Today is Remembrance Day and the Bhopal Medical Appeal’s London Marathon runner, Jon Copestake, has posted a poignant piece on our RunForBhopal blog. Whilst, in no way drawing attention away from the meaning of the day, Jon reminds us of the connection between the Bhopal Disaster and some of the terrible suffering endured in the Great War.
In Jon’s words:
Today I decided to run 11 Miles in honour of Remembrance Day. I actually didn’t need to. I probably shouldn’t have. Most Marathon training schedules operate on a 12-16 week period, which means that it’s only on the three months leading up to a marathon that I need to start taking distance on. I’ve also not run more than 6 miles for a couple of years so it’s a big step up. But my view is that if you can get your mileage up to a decent (not destructive) level before training programs “formally” start then it can only help. Besides that I thought it would be a nice way for me to pay homage to the date itself. The route itself starts by going through a place called “Highpark wood” – closely named to the notorious High Wood which saw such bitter fighting during the Somme Campaign and ends by passing alongside some WW1 training trenches that I helped clear a couple of years ago in preparation for the centenary commemorations so it felt like fitting run to make.
I feel a very close affinity to the Great War. I’m one of the rare people of my generation who had a grandfather serve on the western front. He made audio tapes of his experience before he died which I listened to as a teenager. I was obsessed with it at school and university. Most of my degree ended up being War related. In English I studied War poetry. In History I specialised in the Western Front. My final year dissertation was on the image and reality of the Gallipoli campaign. So Remembrance Day holds greater meaning for me than many other people my age.
But since I’m writing this, and running, for the Bhopal Medical Appeal I also used the run to think about the things tragedy that unfolded in Bhopal in 66 years after armistice. The First World War was the first time that chemical warfare was adopted on a mass scale in the form of gas. In many ways the most enduring imagery produced by the First World War relates to gas from the iconic painting “Gassed” by John Singer Sargent depicting a group of blinded Soldiers to the poem “Dulce et Decorum est” which vividly describes the effect of a gas attack “the blood, Come gargling from the froth-corrupted lungs, Obscene as cancer, bitter as the cud, Of vile, incurable sores on innocent tongues”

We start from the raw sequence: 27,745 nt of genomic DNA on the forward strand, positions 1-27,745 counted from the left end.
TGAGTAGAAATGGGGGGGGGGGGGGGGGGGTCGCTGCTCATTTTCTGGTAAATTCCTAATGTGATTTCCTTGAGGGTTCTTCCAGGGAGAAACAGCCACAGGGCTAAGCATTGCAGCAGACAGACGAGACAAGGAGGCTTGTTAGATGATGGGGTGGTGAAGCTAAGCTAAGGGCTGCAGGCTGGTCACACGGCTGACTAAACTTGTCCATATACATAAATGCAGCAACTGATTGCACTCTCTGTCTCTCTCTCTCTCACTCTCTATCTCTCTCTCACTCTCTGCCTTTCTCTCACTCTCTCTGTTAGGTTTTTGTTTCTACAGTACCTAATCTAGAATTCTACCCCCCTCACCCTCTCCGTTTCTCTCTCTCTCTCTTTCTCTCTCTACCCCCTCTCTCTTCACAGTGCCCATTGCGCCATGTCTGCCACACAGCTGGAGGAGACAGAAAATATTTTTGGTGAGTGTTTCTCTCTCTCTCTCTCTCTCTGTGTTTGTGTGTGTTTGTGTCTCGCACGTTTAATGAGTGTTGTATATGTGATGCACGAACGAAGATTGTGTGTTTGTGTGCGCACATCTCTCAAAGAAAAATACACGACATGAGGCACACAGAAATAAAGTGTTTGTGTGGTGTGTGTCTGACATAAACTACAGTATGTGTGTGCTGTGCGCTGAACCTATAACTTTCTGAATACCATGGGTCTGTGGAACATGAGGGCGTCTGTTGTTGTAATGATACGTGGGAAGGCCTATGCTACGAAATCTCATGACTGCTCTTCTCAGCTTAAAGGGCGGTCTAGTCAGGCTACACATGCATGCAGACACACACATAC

Despite gas being banned in Warfare by The Hague convention of 1907 all the major powers used it, which effectively means all the main protagonists were effectively guilty of war crimes. Although gas was responsible for relatively few deaths (an estimated 90,000 mostly borne by the Russian army on the eastern front who were less well equipped with gas masks) it caused a lot of casualties (an estimated 1.2 million with blindness being a common side effect).
One of the main gases used in World War 1 was phosgene. Although less widely deployed, and less feared, than mustard gas it accounted for more fatalities than any other gas in the war. Its first major use by the German army in December 1915 at Ypres resulted in 69 deaths and 1,069 casualties. Although the Geneva protocol of 1925 largely put and end to the mass use of poisonous gases in warfare incidences of their use have been recorded at some point in many conflicts since, both in combat and on civilian populations.
Many years later, in Bhopal, phosgene gas claimed another victim. Union Carbide used phosgene as part of the production process for Methyl isocyanate (MIC) and, on Christmas Day in 1981, Ashraf Khan, died after being exposed to a phosgene leak in the union carbide plant in Bhopal. It was Ashraf’s death that prompted local journalist Rajkumar Keswani to investigate the lack of safety measures implemented in the union carbide plant. This investigation culminated in a series of prophetic articles such as “Bhopal: on the Brink of a Disaster” in October 1982, which warned of an impending catastrophe a full two years before the disaster took place. These warnings were not heeded.
When the Bhopal disaster did take place on December 3rd 1984 it wasn’t phosgene that swept through the city. It would have perhaps been more merciful if it had been. The MIC released into the atmosphere was far deadlier than phosgene. And while phosgene’s first major deployment in 1915 claimed 1,069 casualties the most conservative estimates of fatalities alone at Bhopal are four times that amount. Other estimates put a final death toll in Bhopal at 20,000-30,000, a figure which is entirely plausible given the lack of transparency over how many were buried or burned in mass graves such as described here. If higher estimates are true it would mean that a single gas leak at a plant killed more than the estimated gas fatalities suffered by the German (9,000), French (8,000) and British (including commonwealth, 8,109) armies combined during an entire four year war in which it was actively deployed as a weapon. That sounds shocking, but perhaps it shouldn’t be. Soldiers in the Great War were well equipped with masks and alert to the ever-present threat gas posed. The people of Bhopal were civilians. They had nothing. They weren’t even given warning of what was to come despite plenty of spurned opportunities for Union Carbide employees to sound the alarm.
So while I ran 11 miles for Remembrance Day I chose the run and the distance to remember civilian casualties and that, on a single night, in a city in India gas caused more deaths than it managed on the entire Western Front in a four year war.